Vocational schools, manufacturers should work together in labor training: Expert

Many people usually blame the shortage of skilled laborers for vocational training facilities; in fact, manufacturers must be proactive in labor training, according to Dr. Huynh Thanh Dien, an expert in the field.
Students are learning at a vocational training school (Photo: SGGP)
Students are learning at a vocational training school (Photo: SGGP)
In the world, it has seen that countries with strong community-based enterprises will develop vocational education system and have highly skilled labor force.
It could be said that laborers need to improve their skills rises from their companies’ development orientation. Enterprises will verify skills and criteria for laborers upon recruitment.
Enterprises are usually proactive to work out their manpower development strategies to meet its goal; therefore, enterprises will adopt different solutions to train its workforce in connection with vocational training institutions.
Therefore, vocational schools should train laborers upon enterprises’ demand or in other words, enterprises are customers of schools which should understand and meet enterprises’ new and emerging requirements for design of curriculum, investment in facilities and teaching equipment as well as development of teaching staff.
Wanting to achieve its strategies, enterprises must connect with schools to express their desire in training workers as well as give opinions to training curriculum and receive lecturers and student trainees.
On the opposite, schools should work forward enterprises’ strategies by establishing connection with enterprises; for instance, they should regularly organize meetings with enterprises to exchange opinions, send teachers and students to enterprises to grip training demand of enterprises.
Though there are governmental policies to support companies in labor training, most businesses are not interested since it is not practical. Moreover, the money granted by the government for students and lecturers’ research works, teaching staff development and facility investment has been too small because it has not taken the connection between enterprises and schools into account.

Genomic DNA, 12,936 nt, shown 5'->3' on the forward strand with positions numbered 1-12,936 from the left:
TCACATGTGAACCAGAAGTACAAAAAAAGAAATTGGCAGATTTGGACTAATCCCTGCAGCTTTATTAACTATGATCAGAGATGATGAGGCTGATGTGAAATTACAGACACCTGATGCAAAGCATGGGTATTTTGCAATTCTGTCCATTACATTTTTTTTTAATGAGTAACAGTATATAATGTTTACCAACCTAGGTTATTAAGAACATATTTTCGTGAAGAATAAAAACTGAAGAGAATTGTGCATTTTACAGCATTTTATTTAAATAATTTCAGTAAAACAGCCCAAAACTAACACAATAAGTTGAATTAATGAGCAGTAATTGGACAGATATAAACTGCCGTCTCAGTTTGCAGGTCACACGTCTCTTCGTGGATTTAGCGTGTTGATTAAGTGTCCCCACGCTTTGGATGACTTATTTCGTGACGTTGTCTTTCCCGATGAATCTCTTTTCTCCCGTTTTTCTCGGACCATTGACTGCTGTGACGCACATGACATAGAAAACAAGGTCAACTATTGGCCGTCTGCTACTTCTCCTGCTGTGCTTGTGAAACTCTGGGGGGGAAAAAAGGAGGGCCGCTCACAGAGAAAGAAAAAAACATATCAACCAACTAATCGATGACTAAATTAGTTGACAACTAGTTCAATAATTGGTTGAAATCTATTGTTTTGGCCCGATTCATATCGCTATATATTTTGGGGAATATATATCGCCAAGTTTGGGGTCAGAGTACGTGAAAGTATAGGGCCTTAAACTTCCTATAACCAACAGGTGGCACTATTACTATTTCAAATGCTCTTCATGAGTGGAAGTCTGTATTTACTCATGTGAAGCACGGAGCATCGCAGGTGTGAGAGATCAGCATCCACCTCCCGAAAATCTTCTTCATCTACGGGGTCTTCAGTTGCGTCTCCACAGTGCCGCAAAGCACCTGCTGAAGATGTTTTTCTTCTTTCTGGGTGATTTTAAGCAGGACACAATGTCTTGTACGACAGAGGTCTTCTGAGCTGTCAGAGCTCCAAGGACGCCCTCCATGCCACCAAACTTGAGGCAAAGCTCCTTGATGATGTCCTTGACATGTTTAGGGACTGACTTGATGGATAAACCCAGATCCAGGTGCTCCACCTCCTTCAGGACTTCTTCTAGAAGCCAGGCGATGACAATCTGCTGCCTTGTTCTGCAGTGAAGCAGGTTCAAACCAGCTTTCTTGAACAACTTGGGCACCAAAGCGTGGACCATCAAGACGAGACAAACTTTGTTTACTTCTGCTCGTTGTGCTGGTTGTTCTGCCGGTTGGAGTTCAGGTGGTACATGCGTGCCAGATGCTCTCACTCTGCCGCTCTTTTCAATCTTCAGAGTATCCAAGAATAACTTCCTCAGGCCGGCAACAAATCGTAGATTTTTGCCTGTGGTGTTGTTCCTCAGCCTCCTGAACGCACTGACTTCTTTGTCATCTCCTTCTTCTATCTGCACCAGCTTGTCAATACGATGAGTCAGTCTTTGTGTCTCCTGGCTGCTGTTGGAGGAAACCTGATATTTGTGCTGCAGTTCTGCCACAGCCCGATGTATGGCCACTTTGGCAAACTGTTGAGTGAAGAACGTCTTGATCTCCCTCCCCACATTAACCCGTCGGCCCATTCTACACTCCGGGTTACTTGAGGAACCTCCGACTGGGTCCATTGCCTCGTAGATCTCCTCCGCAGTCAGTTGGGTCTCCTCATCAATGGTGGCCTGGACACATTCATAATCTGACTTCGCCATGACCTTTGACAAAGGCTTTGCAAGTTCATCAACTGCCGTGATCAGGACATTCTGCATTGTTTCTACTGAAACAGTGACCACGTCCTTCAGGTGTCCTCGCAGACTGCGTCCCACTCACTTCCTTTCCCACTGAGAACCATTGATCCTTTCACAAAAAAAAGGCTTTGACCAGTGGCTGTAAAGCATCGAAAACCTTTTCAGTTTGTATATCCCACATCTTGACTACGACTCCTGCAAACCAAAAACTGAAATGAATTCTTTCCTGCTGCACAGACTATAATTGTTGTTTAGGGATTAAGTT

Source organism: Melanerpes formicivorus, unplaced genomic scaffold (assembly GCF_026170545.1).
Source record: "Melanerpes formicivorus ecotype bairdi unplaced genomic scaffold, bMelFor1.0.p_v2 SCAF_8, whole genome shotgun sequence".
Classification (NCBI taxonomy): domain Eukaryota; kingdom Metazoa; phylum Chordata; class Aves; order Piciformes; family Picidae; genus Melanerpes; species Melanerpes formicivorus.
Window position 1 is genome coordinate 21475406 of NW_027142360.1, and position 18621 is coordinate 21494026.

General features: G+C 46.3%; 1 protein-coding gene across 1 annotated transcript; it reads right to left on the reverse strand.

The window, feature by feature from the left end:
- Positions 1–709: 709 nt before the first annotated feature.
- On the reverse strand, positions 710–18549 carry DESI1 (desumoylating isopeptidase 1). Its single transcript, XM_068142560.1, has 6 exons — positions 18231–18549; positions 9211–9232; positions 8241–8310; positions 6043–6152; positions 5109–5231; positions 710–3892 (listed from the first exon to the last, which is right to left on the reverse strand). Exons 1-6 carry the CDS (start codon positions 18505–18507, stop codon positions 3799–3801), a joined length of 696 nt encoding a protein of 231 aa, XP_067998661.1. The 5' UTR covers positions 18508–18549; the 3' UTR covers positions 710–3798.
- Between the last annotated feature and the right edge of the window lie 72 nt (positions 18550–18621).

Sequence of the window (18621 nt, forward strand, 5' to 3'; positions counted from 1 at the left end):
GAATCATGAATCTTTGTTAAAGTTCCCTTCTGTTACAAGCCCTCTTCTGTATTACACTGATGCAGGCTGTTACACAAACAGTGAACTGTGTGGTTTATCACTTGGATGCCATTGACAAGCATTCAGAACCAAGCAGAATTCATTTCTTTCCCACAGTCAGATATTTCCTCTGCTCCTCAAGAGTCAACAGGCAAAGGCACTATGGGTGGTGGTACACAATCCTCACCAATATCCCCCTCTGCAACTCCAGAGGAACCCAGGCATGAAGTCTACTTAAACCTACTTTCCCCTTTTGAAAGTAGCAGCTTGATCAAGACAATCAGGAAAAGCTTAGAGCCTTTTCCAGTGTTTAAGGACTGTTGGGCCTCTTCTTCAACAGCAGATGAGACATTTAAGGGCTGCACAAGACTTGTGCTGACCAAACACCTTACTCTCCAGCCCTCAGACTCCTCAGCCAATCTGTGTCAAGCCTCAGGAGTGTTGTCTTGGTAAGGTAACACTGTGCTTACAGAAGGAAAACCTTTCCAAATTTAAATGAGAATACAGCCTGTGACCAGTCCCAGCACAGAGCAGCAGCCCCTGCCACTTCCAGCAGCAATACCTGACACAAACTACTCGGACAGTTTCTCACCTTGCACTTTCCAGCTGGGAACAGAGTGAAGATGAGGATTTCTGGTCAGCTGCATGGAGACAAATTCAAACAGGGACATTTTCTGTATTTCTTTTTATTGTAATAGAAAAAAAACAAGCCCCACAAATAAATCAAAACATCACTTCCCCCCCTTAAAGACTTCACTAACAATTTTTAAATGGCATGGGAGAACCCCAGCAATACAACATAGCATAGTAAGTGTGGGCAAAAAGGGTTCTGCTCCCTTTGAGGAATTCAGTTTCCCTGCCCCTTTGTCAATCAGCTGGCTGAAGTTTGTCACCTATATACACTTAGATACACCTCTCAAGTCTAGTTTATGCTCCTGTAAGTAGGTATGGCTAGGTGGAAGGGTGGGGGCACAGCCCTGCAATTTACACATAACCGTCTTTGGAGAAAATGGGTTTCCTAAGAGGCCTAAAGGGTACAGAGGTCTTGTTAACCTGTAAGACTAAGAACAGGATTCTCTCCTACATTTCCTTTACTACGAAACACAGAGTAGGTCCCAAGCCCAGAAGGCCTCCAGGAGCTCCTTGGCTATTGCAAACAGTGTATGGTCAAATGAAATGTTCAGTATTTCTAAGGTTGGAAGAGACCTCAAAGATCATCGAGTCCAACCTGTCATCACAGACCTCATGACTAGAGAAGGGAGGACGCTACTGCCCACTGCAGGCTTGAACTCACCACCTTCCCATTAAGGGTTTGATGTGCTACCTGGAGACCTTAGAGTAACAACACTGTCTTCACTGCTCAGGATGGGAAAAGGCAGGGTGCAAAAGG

As a result, several finely-built schools find it hard to attract students and their graduates can’t satisfy enterprises’ demand; this will hinder schools’ future development.
In addition to lack of connection between schools and enterprises, vocational training schools suffer pressure from public and private universities which have been trying to attract more learners as expansion of enrolment quotas lately.
Economic growth could decline if laborers can’t meet demand of enterprises; hence, education has been identified as an important determinant of economic growth. The fourth industrial revolution or “Industry 4.0”, as the digital makeover has come to be known, requires employees to upskill to remain relevant.
Accordingly, schools are facing big challenges requiring them to change thoroughly from curriculum design, facility investment to lecturer improvement.
To promote connection between enterprises and schools, the government should do much more including adopting policies to support vocation training programs. Simultaneously, distributors of state budget must consider support for new vocational training programs to meet the labor market and digital transformation as top priority.
Governmental supports should be given to private and public schools without discrimination; provided that, recipients of support can meet the requirements.
In addition, vocational training schools must be forced to become self-financing facilities because only autonomy promotes dynamic spirit, creativeness and innovation in the delivery of educational services.
Presently, state budget granted for vocational education is big but its effectiveness is still limited. A few enterprises have shown their indifferent behaviors to state budget-funded training programs because of doubts of programs’ quality since disbursement of money is performed by unprofessional agencies.

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